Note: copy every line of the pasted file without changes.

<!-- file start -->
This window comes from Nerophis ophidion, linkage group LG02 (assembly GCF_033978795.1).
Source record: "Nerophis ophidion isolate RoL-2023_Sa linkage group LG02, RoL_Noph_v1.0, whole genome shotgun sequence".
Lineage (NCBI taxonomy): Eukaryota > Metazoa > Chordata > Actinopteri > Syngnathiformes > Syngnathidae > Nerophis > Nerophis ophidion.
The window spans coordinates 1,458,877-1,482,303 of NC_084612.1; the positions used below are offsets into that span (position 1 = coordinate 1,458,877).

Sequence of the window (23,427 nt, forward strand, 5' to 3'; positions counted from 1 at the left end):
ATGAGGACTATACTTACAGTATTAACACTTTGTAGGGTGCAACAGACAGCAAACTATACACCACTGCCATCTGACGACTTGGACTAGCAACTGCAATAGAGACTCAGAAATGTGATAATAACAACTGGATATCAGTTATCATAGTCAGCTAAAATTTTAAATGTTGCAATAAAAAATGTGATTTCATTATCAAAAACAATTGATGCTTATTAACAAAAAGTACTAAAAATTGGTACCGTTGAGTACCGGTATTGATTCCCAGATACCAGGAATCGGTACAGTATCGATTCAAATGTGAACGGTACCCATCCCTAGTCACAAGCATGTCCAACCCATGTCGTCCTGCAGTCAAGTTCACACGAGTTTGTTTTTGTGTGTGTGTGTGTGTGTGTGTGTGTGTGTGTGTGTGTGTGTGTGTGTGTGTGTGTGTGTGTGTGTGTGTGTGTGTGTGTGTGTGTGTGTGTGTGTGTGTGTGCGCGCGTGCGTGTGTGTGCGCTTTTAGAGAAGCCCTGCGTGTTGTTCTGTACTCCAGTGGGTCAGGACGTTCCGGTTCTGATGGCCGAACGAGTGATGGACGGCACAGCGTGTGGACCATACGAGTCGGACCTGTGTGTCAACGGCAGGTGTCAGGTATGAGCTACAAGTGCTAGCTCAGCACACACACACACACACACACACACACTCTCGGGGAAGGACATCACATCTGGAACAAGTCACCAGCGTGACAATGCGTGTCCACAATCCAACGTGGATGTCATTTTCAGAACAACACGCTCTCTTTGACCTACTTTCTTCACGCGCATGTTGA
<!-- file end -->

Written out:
This window comes from Nerophis ophidion, linkage group LG02 (assembly GCF_033978795.1).
Source record: "Nerophis ophidion isolate RoL-2023_Sa linkage group LG02, RoL_Noph_v1.0, whole genome shotgun sequence".
Lineage (NCBI taxonomy): Eukaryota > Metazoa > Chordata > Actinopteri > Syngnathiformes > Syngnathidae > Nerophis > Nerophis ophidion.
The window spans coordinates 1,458,877-1,482,303 of NC_084612.1; the positions used below are offsets into that span (position 1 = coordinate 1,458,877).

Sequence of the window (23,427 nt, forward strand, 5' to 3'; positions counted from 1 at the left end):
ATGAGGACTATACTTACAGTATTAACACTTTGTAGGGTGCAACAGACAGCAAACTATACACCACTGCCATCTGACGACTTGGACTAGCAACTGCAATAGAGACTCAGAAATGTGATAATAACAACTGGATATCAGTTATCATAGTCAGCTAAAATTTTAAATGTTGCAATAAAAAATGTGATTTCATTATCAAAAACAATTGATGCTTATTAACAAAAAGTACTAAAAATTGGTACCGTTGAGTACCGGTATTGATTCCCAGATACCAGGAATCGGTACAGTATCGATTCAAATGTGAACGGTACCCATCCCTAGTCACAAGCATGTCCAACCCATGTCGTCCTGCAGTCAAGTTCACACGAGTTTGTTTTTGTGTGTGTGTGTGTGTGTGTGTGTGTGTGTGTGTGTGTGTGTGTGTGTGTGTGTGTGTGTGTGTGTGTGTGTGTGTGTGTGTGTGTGTGTGTGTGTGTGTGTGCGCGCGTGCGTGTGTGTGCGCTTTTAGAGAAGCCCTGCGTGTTGTTCTGTACTCCAGTGGGTCAGGACGTTCCGGTTCTGATGGCCGAACGAGTGATGGACGGCACAGCGTGTGGACCATACGAGTCGGACCTGTGTGTCAACGGCAGGTGTCAGGTATGAGCTACAAGTGCTAGCTCAGCACACACACACACACACACACACACACTCTCGGGGAAGGACATCACATCTGGAACAAGTCACCAGCGTGACAATGCGTGTCCACAATCCAACGTGGATGTCATTTTCAGAACAACACGCTCTCTTTGACCTACTTTCTTCACGCGCATGTTGA